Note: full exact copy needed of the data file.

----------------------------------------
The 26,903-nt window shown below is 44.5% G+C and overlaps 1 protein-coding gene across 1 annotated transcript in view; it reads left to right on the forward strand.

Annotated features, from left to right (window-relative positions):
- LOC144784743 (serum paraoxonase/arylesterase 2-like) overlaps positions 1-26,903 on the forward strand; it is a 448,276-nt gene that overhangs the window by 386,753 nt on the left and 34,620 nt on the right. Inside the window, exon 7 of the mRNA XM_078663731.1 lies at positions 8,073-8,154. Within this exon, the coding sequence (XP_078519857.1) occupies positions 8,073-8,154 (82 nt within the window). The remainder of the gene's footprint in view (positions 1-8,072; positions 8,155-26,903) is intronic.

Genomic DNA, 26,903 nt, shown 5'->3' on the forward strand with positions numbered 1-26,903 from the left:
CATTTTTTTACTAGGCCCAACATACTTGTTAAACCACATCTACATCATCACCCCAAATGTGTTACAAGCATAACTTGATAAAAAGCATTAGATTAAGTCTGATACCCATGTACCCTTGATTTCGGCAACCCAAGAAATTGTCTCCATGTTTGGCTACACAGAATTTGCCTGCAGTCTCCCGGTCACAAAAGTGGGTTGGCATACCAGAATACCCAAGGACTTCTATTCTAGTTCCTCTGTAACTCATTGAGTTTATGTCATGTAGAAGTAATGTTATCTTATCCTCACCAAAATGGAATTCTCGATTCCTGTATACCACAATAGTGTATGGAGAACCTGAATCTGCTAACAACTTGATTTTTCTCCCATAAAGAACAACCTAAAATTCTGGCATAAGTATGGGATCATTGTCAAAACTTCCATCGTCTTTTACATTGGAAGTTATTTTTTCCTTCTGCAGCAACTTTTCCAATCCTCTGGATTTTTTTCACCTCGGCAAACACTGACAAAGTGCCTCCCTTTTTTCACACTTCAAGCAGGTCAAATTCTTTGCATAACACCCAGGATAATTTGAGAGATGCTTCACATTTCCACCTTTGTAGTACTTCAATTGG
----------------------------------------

The 26,903-nt window shown below is 44.5% G+C and overlaps 1 protein-coding gene across 1 annotated transcript in view; it reads left to right on the forward strand.

Annotated features, from left to right (window-relative positions):
- LOC144784743 (serum paraoxonase/arylesterase 2-like) overlaps positions 1-26,903 on the forward strand; it is a 448,276-nt gene that overhangs the window by 386,753 nt on the left and 34,620 nt on the right. Inside the window, exon 7 of the mRNA XM_078663731.1 lies at positions 8,073-8,154. Within this exon, the coding sequence (XP_078519857.1) occupies positions 8,073-8,154 (82 nt within the window). The remainder of the gene's footprint in view (positions 1-8,072; positions 8,155-26,903) is intronic.

Genomic DNA, 26,903 nt, shown 5'->3' on the forward strand with positions numbered 1-26,903 from the left:
CATTTTTTTACTAGGCCCAACATACTTGTTAAACCACATCTACATCATCACCCCAAATGTGTTACAAGCATAACTTGATAAAAAGCATTAGATTAAGTCTGATACCCATGTACCCTTGATTTCGGCAACCCAAGAAATTGTCTCCATGTTTGGCTACACAGAATTTGCCTGCAGTCTCCCGGTCACAAAAGTGGGTTGGCATACCAGAATACCCAAGGACTTCTATTCTAGTTCCTCTGTAACTCATTGAGTTTATGTCATGTAGAAGTAATGTTATCTTATCCTCACCAAAATGGAATTCTCGATTCCTGTATACCACAATAGTGTATGGAGAACCTGAATCTGCTAACAACTTGATTTTTCTCCCATAAAGAACAACCTAAAATTCTGGCATAAGTATGGGATCATTGTCAAAACTTCCATCGTCTTTTACATTGGAAGTTATTTTTTCCTTCTGCAGCAACTTTTCCAATCCTCTGGATTTTTTTCACCTCGGCAAACACTGACAAAGTGCCTCCCTTTTTTCACACTTCAAGCAGGTCAAATTCTTTGCATAACACCCAGGATAATTTGAGAGATGCTTCACATTTCCACCTTTGTAGTACTTCAATTGG